Moms are constantly being called upon to fix things. We sew stuffed animals, superglue broken toys, and settle sibling squabbles. When trouble is brewing, we’re on the front lines. I know I take this role of Caretaker of Everything quite seriously. I’ve probably taken it too far. I’ve heaped responsibility upon responsibility upon myself because, let’s face it, no one can get the job done as well as I can or as quickly. If something is broken or in need of repair, I am The Fixer.
I internalize struggles my children are having and, reminiscent of some grand, imaginary machine full of life’s answers (something like Spencer Tracy was promoting to Katharine Hepburn in The Desk Set), I try to spit out a response towards improving them. It’s exhausting. My oldest son has ADHD, and I’ve spent the past year and a half trying to coach him around it. I feel this is my responsibility. In my work with him, however, I think I’ve made him pay more attention to his deficits than I’ve asked him to pay to his strengths, which are many. How sad is that?
My mom challenged me with this thought yesterday: what if, instead of trying to fix everyone we thought was broken in some way, we focused instead on what is unique, right, and wonderful about that individual? I mean, there are amazing things about my husband that I overlook because I’m too busy nagging him about things that really don’t matter in the grand scheme of things. If I focused on his positives, like his limitless patience with me and his constant willingness to give of himself, then the fact that he has seven pairs of shoes under our bed perhaps is a small price to pay for his genuine kindness.
Dealing with my oldest son’s ADHD has been quite a challenge for me. I don’t understand how his brain works. I’ve spent so much time being frustrated by how his true intelligence can’t be measured in his average grades that I’ve forgotten to pay attention to how truly awesome he is. The same goes for my youngest son. While his grades are not an issue, I get wrapped up sometimes in trying to rein in his boundless energy and creativity to improve him in areas where he needs focus. Why am I doing this? Because I am The Fixer. And, it’s my duty to turn out well-rounded, responsible, successful individuals with something legitimate to contribute to the world, right?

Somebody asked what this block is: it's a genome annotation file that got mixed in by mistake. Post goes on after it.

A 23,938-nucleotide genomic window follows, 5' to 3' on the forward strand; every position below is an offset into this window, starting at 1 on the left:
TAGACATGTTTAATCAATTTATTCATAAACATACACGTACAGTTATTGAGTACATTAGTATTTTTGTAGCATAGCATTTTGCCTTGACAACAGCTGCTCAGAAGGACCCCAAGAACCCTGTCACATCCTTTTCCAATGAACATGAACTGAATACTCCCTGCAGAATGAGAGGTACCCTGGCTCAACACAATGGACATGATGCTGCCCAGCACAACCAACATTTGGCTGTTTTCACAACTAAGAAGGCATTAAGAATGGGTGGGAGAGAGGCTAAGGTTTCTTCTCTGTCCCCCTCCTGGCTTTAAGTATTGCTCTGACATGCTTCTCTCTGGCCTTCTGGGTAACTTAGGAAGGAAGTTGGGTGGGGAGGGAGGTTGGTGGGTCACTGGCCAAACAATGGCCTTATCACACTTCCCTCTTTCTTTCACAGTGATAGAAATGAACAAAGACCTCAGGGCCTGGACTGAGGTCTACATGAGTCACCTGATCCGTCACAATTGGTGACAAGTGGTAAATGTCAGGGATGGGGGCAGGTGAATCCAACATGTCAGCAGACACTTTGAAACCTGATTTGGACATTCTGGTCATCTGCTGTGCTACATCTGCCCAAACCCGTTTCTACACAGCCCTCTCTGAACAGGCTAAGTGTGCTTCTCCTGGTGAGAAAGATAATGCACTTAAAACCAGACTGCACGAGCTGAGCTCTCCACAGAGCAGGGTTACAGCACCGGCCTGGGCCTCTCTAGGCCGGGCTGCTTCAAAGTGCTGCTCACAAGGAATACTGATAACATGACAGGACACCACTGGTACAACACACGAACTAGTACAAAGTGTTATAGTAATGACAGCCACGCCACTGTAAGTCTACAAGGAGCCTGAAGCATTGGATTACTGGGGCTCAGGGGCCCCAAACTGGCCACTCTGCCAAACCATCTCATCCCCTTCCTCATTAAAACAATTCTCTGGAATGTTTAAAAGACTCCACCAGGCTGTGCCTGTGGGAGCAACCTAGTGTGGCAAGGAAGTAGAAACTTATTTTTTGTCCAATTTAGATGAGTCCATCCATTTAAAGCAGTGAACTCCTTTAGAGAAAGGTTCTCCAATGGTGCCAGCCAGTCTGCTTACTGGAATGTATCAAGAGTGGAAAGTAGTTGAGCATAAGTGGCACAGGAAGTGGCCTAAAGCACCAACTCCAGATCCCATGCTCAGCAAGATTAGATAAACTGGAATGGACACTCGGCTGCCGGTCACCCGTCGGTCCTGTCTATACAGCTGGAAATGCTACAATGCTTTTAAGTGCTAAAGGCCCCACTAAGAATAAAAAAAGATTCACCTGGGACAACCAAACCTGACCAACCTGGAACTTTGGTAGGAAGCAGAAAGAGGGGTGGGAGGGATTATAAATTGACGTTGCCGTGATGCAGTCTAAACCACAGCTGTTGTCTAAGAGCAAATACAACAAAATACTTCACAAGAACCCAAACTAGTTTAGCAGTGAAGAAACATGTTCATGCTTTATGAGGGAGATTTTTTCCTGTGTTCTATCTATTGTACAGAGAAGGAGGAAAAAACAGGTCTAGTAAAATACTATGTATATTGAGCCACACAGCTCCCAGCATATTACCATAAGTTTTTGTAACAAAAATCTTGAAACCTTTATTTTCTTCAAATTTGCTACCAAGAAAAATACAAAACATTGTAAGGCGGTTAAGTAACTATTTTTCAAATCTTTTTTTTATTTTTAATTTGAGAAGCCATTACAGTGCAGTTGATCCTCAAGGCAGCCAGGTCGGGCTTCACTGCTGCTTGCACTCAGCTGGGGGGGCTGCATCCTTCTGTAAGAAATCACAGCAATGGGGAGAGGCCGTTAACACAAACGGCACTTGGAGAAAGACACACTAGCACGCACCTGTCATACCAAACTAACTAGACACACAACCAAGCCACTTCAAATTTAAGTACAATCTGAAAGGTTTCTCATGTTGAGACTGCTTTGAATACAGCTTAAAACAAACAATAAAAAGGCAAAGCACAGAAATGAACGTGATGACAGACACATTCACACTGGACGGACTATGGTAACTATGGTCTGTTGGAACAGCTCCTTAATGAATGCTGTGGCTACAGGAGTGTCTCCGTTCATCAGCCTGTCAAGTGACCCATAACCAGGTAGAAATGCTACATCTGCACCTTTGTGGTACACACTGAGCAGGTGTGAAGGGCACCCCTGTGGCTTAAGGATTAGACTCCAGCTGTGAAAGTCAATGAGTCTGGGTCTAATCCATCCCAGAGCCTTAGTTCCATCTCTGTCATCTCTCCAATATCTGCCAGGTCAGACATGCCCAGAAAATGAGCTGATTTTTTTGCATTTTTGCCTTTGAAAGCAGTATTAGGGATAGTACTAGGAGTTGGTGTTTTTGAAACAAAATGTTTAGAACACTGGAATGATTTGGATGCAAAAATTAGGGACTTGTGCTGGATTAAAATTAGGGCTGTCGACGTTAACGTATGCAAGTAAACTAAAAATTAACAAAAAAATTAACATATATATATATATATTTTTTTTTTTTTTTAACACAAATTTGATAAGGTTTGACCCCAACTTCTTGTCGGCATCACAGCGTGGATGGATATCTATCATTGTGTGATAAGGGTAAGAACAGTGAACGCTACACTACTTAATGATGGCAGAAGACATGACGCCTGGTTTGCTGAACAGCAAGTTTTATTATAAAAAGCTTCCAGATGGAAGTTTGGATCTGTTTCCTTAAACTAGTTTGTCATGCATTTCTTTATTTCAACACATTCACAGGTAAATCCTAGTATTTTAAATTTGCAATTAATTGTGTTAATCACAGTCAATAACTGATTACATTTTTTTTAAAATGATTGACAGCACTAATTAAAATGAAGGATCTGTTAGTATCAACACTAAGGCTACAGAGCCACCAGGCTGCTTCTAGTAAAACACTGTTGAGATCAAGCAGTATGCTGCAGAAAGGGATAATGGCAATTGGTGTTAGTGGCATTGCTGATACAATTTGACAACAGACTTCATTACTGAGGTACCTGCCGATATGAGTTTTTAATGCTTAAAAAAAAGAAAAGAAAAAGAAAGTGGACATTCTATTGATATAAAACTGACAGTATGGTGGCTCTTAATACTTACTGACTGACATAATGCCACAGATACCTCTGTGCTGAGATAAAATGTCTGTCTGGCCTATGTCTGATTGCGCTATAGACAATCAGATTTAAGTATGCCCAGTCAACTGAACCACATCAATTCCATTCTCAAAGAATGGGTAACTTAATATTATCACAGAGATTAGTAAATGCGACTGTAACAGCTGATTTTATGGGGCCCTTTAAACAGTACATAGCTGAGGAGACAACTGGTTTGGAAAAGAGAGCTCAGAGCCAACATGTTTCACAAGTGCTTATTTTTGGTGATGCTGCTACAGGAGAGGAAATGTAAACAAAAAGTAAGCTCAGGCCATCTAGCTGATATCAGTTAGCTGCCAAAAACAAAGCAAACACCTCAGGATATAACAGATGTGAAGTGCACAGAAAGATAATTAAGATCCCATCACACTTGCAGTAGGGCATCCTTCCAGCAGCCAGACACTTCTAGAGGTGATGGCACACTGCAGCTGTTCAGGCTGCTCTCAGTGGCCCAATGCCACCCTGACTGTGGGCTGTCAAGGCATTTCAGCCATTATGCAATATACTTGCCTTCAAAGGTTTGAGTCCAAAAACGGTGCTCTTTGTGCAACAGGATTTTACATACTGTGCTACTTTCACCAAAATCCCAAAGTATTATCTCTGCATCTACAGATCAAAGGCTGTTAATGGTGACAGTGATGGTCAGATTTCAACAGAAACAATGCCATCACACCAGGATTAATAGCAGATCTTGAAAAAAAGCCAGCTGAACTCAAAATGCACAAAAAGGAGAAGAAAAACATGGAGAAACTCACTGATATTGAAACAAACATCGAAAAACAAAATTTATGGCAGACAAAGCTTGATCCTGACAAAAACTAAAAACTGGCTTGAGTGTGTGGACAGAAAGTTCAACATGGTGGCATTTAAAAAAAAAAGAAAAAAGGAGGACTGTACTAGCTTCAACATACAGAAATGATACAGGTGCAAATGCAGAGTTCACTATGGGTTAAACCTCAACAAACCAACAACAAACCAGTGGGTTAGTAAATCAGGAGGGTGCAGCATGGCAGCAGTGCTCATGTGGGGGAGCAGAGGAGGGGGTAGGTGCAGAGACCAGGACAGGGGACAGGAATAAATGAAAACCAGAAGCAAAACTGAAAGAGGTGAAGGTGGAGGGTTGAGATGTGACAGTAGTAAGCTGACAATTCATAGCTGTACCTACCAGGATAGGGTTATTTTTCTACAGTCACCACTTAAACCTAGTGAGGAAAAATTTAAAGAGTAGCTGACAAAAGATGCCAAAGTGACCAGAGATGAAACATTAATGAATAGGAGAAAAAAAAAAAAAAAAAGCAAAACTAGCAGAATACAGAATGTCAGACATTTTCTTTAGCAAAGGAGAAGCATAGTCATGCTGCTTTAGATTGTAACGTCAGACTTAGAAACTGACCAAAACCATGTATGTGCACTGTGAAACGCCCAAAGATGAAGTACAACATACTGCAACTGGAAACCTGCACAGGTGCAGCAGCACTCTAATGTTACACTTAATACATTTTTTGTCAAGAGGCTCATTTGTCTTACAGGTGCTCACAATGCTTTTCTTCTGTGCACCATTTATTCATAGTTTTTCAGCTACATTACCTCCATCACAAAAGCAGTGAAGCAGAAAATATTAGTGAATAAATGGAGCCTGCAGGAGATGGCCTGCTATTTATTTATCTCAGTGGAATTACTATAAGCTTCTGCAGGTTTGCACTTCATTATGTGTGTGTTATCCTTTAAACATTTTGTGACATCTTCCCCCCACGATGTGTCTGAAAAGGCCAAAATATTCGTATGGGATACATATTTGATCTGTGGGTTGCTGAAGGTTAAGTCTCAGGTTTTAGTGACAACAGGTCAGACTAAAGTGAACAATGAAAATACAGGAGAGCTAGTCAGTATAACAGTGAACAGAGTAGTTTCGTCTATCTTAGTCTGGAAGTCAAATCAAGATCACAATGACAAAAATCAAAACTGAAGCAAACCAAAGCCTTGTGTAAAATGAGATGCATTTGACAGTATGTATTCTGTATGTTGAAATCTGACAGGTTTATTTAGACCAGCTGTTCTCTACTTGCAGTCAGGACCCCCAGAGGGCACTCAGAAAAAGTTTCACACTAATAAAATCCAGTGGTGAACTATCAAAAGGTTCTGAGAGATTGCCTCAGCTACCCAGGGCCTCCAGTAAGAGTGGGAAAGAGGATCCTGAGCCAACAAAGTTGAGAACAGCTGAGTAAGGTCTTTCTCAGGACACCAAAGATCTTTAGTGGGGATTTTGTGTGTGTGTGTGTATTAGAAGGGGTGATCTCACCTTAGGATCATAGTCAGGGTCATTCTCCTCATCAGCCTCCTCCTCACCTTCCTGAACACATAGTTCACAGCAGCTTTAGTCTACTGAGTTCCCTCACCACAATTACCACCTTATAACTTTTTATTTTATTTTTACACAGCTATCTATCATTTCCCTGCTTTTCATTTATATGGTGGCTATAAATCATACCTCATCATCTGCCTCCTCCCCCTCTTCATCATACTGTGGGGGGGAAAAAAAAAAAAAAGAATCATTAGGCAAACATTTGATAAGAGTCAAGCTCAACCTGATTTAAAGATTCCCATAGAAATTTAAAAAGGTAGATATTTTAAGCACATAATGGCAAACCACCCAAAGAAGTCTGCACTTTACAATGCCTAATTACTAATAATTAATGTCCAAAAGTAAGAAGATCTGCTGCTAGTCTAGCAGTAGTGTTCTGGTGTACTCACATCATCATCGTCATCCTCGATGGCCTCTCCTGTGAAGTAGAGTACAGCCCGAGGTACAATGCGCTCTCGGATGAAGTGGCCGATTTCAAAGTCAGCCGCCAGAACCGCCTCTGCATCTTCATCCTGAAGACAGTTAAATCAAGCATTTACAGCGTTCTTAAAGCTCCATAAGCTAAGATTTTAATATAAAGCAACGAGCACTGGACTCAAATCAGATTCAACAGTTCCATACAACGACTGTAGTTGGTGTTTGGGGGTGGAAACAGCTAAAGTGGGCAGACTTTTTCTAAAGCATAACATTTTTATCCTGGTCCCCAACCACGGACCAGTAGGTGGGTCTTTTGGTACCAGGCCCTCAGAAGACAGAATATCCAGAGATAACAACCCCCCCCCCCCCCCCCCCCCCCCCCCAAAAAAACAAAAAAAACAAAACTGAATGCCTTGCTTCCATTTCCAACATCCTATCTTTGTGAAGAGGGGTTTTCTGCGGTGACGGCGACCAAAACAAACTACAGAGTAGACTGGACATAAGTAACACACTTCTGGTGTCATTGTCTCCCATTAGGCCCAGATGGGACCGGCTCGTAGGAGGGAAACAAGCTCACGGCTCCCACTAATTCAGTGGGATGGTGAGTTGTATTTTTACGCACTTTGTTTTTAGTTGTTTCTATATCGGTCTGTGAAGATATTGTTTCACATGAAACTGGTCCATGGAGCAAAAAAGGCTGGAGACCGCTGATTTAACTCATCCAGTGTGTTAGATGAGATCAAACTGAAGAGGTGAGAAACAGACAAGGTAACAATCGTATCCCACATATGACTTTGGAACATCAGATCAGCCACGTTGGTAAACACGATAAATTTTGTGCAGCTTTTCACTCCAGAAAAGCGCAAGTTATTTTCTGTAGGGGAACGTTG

But, what if the best thing I can do for my children and my husband is not to fix them but instead to cherish them for who they are and for what they bring to our family? We each have a role to play. Why can I not let go of my queen bee hat and just accept that we’re all doing the best we can with what we were given? Wouldn’t our house be much more peaceful if I stopped harping on things I see that I believe need to be fixed? Wouldn’t I be much happier if I paid more attention to people’s positive qualities instead of their negative ones? I’ve been incredibly blessed, and yet I make work for myself trying to fix things that aren’t broken. They might be different than I would like, but that doesn’t mean they need to be repaired.
And what if, while cutting everyone else some slack, I applied the same principle to myself? What if I stopped trying to fix things about me that I dislike and I allowed myself to be authentically me, self-perceived flaws and all. I’m not broken. I am who I am because I have something to contribute from this one-of-a-kind perspective. It would be a shame to eliminate differences. They’re what make the world interesting.
Now, none of this is to say that I’m gonna put my superglue away and stop mending things permanently. I’m not sure I’m capable of that, nor do I believe my family would appreciate it. But, perhaps, I will try to tread a little more softly with myself and the people with whom I come into contact. Maybe instead of wanting to strangle the guy who cuts me off in traffic, I can approach the incident from a very zen place and appreciate his skillful maneuvering instead? Yeah. You’re right. I don’t think I’m quite ready for that either. I guess that’s just a good reminder that you can’t fix everything.